I was listening to a podcast the other day, which posed a challenge to “discover my worth.” Something about it didn’t sit right with me. This concept of struggling with worth and identity certainly isn’t exclusive to women, but I don’t know that I’ve met a single woman who hasn’t struggled with it.
Here’s the thing—a belief of unworthiness is a learned behavior. We do not come into this world believing we are unworthy of life. No child enters into the world believing that he or she doesn’t deserve to be there. We don’t feel ashamed to take our first breath.
A belief of unworthiness is a learned behavior.
What do babies do when they’re hungry? They certainly don’t say, “I’m so sorry to be a bother, but I am very small and need nourishment if it’s not too much of an inconvenience to you.”
Of course they don’t. They cry. They scream. They surely do not feel embarrassed or ashamed of asking for what they need how they are able to. They make you aware of their needs until those needs are met.
Babies understand something that we seem to forget as we grow up: It is not unreasonable to have needs and to ask for those needs to be met. We are deserving. We are worthy.
As we grow into adults, it’s not a diaper change or an empty stomach that we cry about. Instead, it’s discomfort, a lack of support, a fear of abandonment, a fear of being misunderstood or unheard, the hurt of betrayal, a lack of security and so on. Much like a child’s stomach missing nutrients, our souls miss these things. We crave them. Something within us inherently knows what we need to survive.
The issue arises when someone, somewhere along our path, tells us we’re not allowed or that we’re not supposed to have those needs. That it’s too much to ask for and instead of those very basic human needs of the soul being met, we are given mounds of shame to fit in those empty spaces of ourselves. We are never full or satisfied, but instead, we are semi-filled with something dangerous to our spirit.
Eventually, we don’t feel worthy—whether it be of comfort, security, safety, celebration or praise. We grow used to that ache and accustomed to the way shame fits within us instead. We believe those very people who were deprived themselves. We were born worthy, but perhaps, we just forgot somewhere along the way.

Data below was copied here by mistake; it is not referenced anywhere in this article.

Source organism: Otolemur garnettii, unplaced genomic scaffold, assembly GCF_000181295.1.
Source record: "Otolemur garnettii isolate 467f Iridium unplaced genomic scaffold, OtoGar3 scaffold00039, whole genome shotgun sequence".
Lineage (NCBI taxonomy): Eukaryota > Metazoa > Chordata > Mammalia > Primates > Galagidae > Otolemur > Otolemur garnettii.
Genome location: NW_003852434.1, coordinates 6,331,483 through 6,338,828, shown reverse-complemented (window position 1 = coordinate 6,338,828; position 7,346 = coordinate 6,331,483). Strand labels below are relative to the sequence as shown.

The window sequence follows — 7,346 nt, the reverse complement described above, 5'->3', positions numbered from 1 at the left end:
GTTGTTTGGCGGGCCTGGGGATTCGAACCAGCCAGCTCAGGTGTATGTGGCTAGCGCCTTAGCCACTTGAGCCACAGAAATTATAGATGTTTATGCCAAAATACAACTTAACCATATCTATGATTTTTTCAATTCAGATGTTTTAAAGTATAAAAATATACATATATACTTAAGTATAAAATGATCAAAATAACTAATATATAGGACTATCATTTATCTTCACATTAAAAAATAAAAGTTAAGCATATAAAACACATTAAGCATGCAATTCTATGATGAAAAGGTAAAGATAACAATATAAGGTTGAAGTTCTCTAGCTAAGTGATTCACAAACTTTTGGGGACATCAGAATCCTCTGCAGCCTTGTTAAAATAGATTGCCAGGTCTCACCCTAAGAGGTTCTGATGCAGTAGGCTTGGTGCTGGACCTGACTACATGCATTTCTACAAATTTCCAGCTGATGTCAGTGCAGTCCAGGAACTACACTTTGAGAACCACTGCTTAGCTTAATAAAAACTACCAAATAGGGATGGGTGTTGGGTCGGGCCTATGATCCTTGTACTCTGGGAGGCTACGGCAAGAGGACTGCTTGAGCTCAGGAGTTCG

When I heard the woman on the podcast ask the listeners to “discover your worth,” I was wary for good reason. To “discover” insinuates there is some new treasure to find and that there is something you have never encountered before. Our worth is something we were born sure of. It’s not some foreign, allusive treasure.
Our worth doesn’t need to be discovered. It needs to be remembered. Our inherent knowledge of worth is within us, but it has been buried beneath lies we were told, trauma we experienced and shame we carry from past mistakes. Thus, our journey is not one of discovering our worth but of peeling back the layers that cover it, shaking the rust off of our learned belief of shame.
Our worth doesn’t need to be discovered. It needs to be remembered.
You were born worthy. You are worthy still. Even in your mistakes, struggles or striving, you are worthy still.
I am sorry for those who led you to believe you don’t deserve safety, comfort or being heard. I am sorry for the times you looked at your pain and said, “You are too much.” I am sorry for the times others looked at your pain and said, “I don’t believe you.” The truth is, you are not too much. Those who led you to believe you are unworthy were lacking something within themselves.
One of the most challenging things we can do in our lives is to face those lies, actively unlearn them and do the very thing we were taught not to do—trust ourselves again. Being a human with very human needs is not too much. Asking for those needs to be met is not too much.
You are worthy of a voice that asks.
You are worthy of a heart that feels.
You are worthy of healing.
You are worthy of nourishment.
You are worthy of healthy soil to grow deep within.
You are worthy of celebration.
You are worthy of trusting yourself.
You are worthy of remembering your true self,
The self that rests assured and safely within the knowing of worthiness.
Someone once told me that we have everything within ourselves to heal ourselves. You are and always have been worthy. Remember that.
Have you ever struggled with feelings of unworthiness? Where does your self-worth come from?
Image via Kelly Elaine Photo